Trusting God in Physical Affliction

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When babies are born with major birth defects, or cancer strikes, or a loved one experiences continuous pain for years without relief, we often struggle to trust God. Even if we’re normally healthy and strong, we often experience sicknesses at the most inopportune times. Is God truly sovereign over the diseases and physical infirmities that so frequently afflict us?

Though he causes grief, he will have compassion according to the abundance of his steadfast love; for he does not afflict from his hear t or grieve the children of men.

Lamentations 3:32-33

When God called Moses to lead the Israelites out of Egypt, Moses protested his inadequacy, including the fact that he was slow of speech. God’s reply to Moses is instructive: “Who has made man’s mouth? Who makes him mute, or deaf, or seeing, or blind? Is it not I, the Lord?” (Exodus 4:11). Here God specifically ascribes to His own work the physical afflictions of deafness, muteness, and blindness. These physical afflictions are not merely the products of defective genes or birth accidents; behind them all is the sovereign purpose of God. When asked about a man blind from birth, Jesus replied, “This happened so that the works of God might be displayed in him” (John 9:3, niv).

This God of deafness, muteness, and blindness is also the God of cancer, arthritis, Down syndrome, and all other such afflictions that strike us. None of them “just happen”; they’re all within the sovereign will of God. Such a statement immediately brings us into the problem of pain and suffering. Why does a sovereign God who loves us allow such pain and heartache?

We know that the ultimate cause of all pain and suffering must be traced back to the sin of Adam and its effect on all creation (see Romans 8:20) as part of God’s determined response to man’s sin. The sovereign God who subjected creation to frustration still rules over that creation, pain and all. The laws of genetics and disease are as much under His sway as are the laws of meteorology. To trust Him, we have to be convinced that He’s in sovereign control over every physical area of our lives. If He’s not — if illness and afflictions “just happen” — then of course there’s no basis for trusting God. But if He is sovereign in these areas, we can trust Him, even without understanding all the theological issues involved in the problem of pain.

We can also find assurance in the fact that God does not willingly bring affliction or grief our way (see Lamentations 3:32-33). He has no delight in our experience of pain or heartache. He always has a purpose for the grief He allows into our lives. Most often we don’t know what that purpose is, but it’s enough to know that His infinite wisdom and perfect love have determined that this particular sorrow is best for us. God never wastes pain; He always uses it to accomplish His purpose. And His purpose is for His glory and our good. Therefore, we can trust Him when our hearts are aching or our bodies are racked with pain.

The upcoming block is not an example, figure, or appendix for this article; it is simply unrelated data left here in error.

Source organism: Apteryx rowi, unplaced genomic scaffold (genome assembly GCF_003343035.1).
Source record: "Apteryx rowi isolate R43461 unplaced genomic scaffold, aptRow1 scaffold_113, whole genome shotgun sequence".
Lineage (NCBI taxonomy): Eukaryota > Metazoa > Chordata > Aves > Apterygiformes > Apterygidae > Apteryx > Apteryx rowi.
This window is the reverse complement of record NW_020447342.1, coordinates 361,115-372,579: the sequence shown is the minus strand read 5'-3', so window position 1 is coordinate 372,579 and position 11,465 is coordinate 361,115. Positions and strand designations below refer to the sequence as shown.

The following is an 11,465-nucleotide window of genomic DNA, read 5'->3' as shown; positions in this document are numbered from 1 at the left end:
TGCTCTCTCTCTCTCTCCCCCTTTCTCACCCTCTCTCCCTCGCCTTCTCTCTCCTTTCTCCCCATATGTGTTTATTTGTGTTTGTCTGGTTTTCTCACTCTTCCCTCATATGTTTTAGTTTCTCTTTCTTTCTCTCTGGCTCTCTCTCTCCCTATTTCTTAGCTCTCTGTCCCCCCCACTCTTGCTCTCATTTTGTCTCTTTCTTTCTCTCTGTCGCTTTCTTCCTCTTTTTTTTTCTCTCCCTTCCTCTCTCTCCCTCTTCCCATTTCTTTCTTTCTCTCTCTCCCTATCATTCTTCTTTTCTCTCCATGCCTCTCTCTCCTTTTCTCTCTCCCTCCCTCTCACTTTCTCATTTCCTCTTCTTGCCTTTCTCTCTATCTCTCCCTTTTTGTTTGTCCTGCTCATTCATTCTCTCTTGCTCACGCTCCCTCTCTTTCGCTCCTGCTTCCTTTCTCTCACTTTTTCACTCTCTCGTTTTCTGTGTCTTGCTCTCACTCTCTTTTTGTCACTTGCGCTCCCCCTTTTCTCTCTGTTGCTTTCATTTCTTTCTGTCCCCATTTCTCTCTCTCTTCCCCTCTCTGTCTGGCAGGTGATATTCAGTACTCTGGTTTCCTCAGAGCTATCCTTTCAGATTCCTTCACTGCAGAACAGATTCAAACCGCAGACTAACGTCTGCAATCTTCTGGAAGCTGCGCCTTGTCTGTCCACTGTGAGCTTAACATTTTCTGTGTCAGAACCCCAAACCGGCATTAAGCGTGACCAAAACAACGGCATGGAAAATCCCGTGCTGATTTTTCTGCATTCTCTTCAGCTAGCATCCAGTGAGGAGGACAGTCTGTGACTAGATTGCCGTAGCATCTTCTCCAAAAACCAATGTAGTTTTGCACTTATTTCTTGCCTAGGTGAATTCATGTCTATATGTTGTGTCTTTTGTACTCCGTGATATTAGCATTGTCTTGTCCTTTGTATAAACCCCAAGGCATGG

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Trusting God in the midst of pain and heartache means that we actually accept these things from Him. This is different from mere resignation. We can resign ourselves to a difficult situation simply because we see no other alternative. People do that all the time. Or we can submit to God’s sovereignty in our circumstances with a certain amount of reluctance. But to truly accept pain and heartache includes our willingness. An attitude of acceptance says, “I trust God, knowing He loves me and gives only what’s best for me.”

Acceptance doesn’t mean we don’t pray for healing or for relief from physical problems. We should indeed pray for such things, but we should pray in a trusting way. We should realize that though God can do all things — for infinitely wise and loving reasons — He may not do what we ask Him to do. So we keep praying, as long as we can do so trustingly, with an attitude of acceptance of His will.


You’ve been reading from Day 7 of Jerry Bridges’ 31 Days Toward Trusting God. A devotional that helps us trust God despite the upheaval in our lives and the world around us. Jerry also authored Trusting God. A thorough and biblical examination of why and how we can trust our creator, especially when life is difficult. Trusting God has sold over 500,000 copies.

Read the first chapter now.

3 thoughts on “Trusting God in Physical Affliction”

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  3. I have lined with Eustachian tint Dysfunction and a clogged left ear with loss of hearing in it. It came on overnight. I have neck aches, headaches and ear pain begging my ear. My Eustachian tubes will not open. I have vertigo with this and nausea. My life has come to a stand still. I have surrendered all to God and just recently accepted that this is God’s will for reasons I do not know. He is the healer the physician he will heal me if it’s his will there’s nothing I can do except pray about it. He knows what’s in my heart and he knows what pain I’m going through so I just leave it in his hands.

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